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Five questions from Patriots camp

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Tom Brady still has zip, but if anything happens, Ryan Mallett and Brian Hoyer are capable backups. (AP)  
Tom Brady still has zip, but if anything happens, Ryan Mallett and Brian Hoyer are capable backups. (AP)  

The New England Patriots are coming off a heart-breaking Super Bowl loss to the Giants, but you would never know it after spending a day with them at camp.

In my opinion, the Pats are a better team today than the team that lost in the Super Bowl back in February. On top of the improvements in personnel, they only play four games against teams that had winning records last year.

As Bill Belichick said, "We are just trying to get a little better each day and make sure we keep the right 53-man roster."

There is enough roster depth that the Pats will have some tough decisions to make when the end of August rolls around. Organizing multiday scrimmages with the Saints and Buccaneers is a brilliant idea to evaluate his personnel.

Here are five critical questions the franchise has to answer this summer:

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Five questions about the Patriots

1. Can the Patriots improve their pass rush?
Last year New England got 20 of its 40 sacks from Mark Anderson and Andre Carter, and neither player is on the 2012 roster. The pass rush at this point looks like a "by committee" approach, and much is expected of rookies Chandler Jones, Dont'a Hightower and even Jake Bequette. Jones is a work in progress and needs time to develop his skills and strength. Hightower will pick up a few sacks on pressure calls. Bequette was an interesting guy to watch in practice and appeared more advanced than the other two in rush techniques. Veteran additions Jonathan Fanene and Trevor Scott will create pressure but it may not show up in the sack column. It's really impossible to judge a group off one practice but I didn't get the feeling the five men mentioned above could duplicate the Anderson/Carter production. I wouldn't be surprised if Belichick re-signs Carter right after the season starts.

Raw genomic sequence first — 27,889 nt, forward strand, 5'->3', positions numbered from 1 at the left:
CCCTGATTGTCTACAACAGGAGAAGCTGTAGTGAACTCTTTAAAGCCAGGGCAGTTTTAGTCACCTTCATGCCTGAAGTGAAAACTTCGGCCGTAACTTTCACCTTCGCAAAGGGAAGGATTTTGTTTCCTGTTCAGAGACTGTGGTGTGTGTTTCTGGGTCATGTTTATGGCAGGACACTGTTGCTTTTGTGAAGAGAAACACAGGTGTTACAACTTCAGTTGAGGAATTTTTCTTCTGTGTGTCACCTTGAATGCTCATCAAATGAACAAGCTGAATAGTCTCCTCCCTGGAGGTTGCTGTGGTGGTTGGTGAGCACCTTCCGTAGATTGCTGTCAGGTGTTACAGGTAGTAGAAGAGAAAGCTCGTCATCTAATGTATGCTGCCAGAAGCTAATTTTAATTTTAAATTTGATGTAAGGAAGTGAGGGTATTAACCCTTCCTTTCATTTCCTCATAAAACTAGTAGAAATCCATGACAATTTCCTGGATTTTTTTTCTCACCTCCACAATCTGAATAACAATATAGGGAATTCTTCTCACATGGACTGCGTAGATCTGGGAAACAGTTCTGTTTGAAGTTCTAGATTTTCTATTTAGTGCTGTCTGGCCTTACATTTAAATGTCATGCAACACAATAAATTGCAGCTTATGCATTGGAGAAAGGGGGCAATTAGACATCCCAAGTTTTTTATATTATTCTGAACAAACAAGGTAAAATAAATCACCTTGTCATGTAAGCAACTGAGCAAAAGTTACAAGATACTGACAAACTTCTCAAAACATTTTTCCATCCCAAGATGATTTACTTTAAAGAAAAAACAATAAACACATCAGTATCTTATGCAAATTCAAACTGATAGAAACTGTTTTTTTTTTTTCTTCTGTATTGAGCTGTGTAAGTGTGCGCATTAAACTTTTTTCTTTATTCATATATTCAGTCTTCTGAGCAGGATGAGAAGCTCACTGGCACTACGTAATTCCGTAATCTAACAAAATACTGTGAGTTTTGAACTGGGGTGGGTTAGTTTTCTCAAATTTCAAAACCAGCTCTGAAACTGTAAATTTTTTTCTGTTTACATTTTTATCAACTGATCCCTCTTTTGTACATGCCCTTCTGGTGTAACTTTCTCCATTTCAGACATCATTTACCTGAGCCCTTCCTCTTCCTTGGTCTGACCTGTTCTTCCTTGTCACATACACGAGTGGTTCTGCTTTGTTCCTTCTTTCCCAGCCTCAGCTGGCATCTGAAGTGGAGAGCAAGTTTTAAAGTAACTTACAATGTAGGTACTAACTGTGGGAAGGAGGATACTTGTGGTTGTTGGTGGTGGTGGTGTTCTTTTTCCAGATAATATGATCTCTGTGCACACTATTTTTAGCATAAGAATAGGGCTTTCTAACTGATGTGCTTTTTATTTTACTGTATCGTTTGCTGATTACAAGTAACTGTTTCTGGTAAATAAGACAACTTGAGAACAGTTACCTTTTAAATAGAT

2. Can New England overcome the loss of RB BenJarvus Green-Ellis and build a better running game?
The Patriots were the 20th-ranked run team in the NFL last year. Green-Ellis accounted for 11 of the 13 rushing touchdowns by backs. Tom Brady was quick to point out to me that the Pats need a better four-minute offense, and need to take the run when the defense is playing the pass. New England is determined to improve in all run areas over last year, when the Patriots passed on 54 percent of first downs. At practice it was clear Stevan Ridley will be the workhorse on early downs and was much better catching the ball than advertised. Look for Ridley to carry the ball 12-14 times a game and be close to a 700-yard rusher. Shane Vereen and Danny Woodhead will handle the third-down situations and both looked solid in the draw and screen game, but both still need some work in the physical aspect of the pass-protection game.

3. What impact will Brandon Lloyd have on the offense?